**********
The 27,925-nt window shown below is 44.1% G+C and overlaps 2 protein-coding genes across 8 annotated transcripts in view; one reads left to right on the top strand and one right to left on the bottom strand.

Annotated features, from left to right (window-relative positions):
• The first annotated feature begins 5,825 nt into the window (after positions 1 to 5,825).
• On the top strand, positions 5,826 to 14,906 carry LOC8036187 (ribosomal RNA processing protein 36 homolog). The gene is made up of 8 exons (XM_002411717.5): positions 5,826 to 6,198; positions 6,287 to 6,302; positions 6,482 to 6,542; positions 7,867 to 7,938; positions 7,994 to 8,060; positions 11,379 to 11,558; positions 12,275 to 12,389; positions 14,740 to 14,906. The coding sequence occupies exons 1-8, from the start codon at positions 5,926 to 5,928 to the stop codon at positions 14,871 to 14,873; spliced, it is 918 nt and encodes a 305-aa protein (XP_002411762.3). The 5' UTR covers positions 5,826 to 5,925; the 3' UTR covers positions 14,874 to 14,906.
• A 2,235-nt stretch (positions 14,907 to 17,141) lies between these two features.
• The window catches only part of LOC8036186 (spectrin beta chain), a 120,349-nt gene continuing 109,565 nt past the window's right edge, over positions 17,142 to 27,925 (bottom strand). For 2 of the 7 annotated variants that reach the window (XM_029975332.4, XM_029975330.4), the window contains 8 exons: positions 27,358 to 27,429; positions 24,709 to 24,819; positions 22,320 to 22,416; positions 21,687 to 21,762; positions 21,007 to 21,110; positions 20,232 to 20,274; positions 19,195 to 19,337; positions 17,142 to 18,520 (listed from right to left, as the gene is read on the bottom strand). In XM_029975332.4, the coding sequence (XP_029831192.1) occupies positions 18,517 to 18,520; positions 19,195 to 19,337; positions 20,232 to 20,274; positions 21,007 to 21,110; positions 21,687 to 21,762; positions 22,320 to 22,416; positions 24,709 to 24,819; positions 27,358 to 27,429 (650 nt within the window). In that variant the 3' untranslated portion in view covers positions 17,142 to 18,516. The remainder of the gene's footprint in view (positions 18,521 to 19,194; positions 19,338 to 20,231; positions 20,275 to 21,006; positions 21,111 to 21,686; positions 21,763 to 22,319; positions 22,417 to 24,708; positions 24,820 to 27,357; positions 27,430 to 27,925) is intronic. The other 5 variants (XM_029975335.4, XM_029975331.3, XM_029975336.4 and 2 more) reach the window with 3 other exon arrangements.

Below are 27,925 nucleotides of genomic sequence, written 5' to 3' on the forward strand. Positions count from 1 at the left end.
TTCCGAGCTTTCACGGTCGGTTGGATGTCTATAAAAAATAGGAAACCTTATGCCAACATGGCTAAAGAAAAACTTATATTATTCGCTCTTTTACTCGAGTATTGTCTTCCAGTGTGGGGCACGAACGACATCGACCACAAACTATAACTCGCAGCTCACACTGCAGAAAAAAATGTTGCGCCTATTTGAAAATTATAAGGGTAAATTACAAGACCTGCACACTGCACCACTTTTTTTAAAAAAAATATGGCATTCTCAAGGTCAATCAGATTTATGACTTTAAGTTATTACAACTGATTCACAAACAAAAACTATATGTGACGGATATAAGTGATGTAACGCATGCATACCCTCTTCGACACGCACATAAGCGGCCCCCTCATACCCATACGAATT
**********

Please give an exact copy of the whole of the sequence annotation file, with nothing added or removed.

The 27,925-nt window shown below is 44.1% G+C and overlaps 2 protein-coding genes across 8 annotated transcripts in view; one reads left to right on the top strand and one right to left on the bottom strand.

Annotated features, from left to right (window-relative positions):
• The first annotated feature begins 5,825 nt into the window (after positions 1 to 5,825).
• On the top strand, positions 5,826 to 14,906 carry LOC8036187 (ribosomal RNA processing protein 36 homolog). The gene is made up of 8 exons (XM_002411717.5): positions 5,826 to 6,198; positions 6,287 to 6,302; positions 6,482 to 6,542; positions 7,867 to 7,938; positions 7,994 to 8,060; positions 11,379 to 11,558; positions 12,275 to 12,389; positions 14,740 to 14,906. The coding sequence occupies exons 1-8, from the start codon at positions 5,926 to 5,928 to the stop codon at positions 14,871 to 14,873; spliced, it is 918 nt and encodes a 305-aa protein (XP_002411762.3). The 5' UTR covers positions 5,826 to 5,925; the 3' UTR covers positions 14,874 to 14,906.
• A 2,235-nt stretch (positions 14,907 to 17,141) lies between these two features.
• The window catches only part of LOC8036186 (spectrin beta chain), a 120,349-nt gene continuing 109,565 nt past the window's right edge, over positions 17,142 to 27,925 (bottom strand). For 2 of the 7 annotated variants that reach the window (XM_029975332.4, XM_029975330.4), the window contains 8 exons: positions 27,358 to 27,429; positions 24,709 to 24,819; positions 22,320 to 22,416; positions 21,687 to 21,762; positions 21,007 to 21,110; positions 20,232 to 20,274; positions 19,195 to 19,337; positions 17,142 to 18,520 (listed from right to left, as the gene is read on the bottom strand). In XM_029975332.4, the coding sequence (XP_029831192.1) occupies positions 18,517 to 18,520; positions 19,195 to 19,337; positions 20,232 to 20,274; positions 21,007 to 21,110; positions 21,687 to 21,762; positions 22,320 to 22,416; positions 24,709 to 24,819; positions 27,358 to 27,429 (650 nt within the window). In that variant the 3' untranslated portion in view covers positions 17,142 to 18,516. The remainder of the gene's footprint in view (positions 18,521 to 19,194; positions 19,338 to 20,231; positions 20,275 to 21,006; positions 21,111 to 21,686; positions 21,763 to 22,319; positions 22,417 to 24,708; positions 24,820 to 27,357; positions 27,430 to 27,925) is intronic. The other 5 variants (XM_029975335.4, XM_029975331.3, XM_029975336.4 and 2 more) reach the window with 3 other exon arrangements.

Below are 27,925 nucleotides of genomic sequence, written 5' to 3' on the forward strand. Positions count from 1 at the left end.
TTCCGAGCTTTCACGGTCGGTTGGATGTCTATAAAAAATAGGAAACCTTATGCCAACATGGCTAAAGAAAAACTTATATTATTCGCTCTTTTACTCGAGTATTGTCTTCCAGTGTGGGGCACGAACGACATCGACCACAAACTATAACTCGCAGCTCACACTGCAGAAAAAAATGTTGCGCCTATTTGAAAATTATAAGGGTAAATTACAAGACCTGCACACTGCACCACTTTTTTTAAAAAAAATATGGCATTCTCAAGGTCAATCAGATTTATGACTTTAAGTTATTACAACTGATTCACAAACAAAAACTATATGTGACGGATATAAGTGATGTAACGCATGCATACCCTCTTCGACACGCACATAAGCGGCCCCCTCATACCCATACGAATT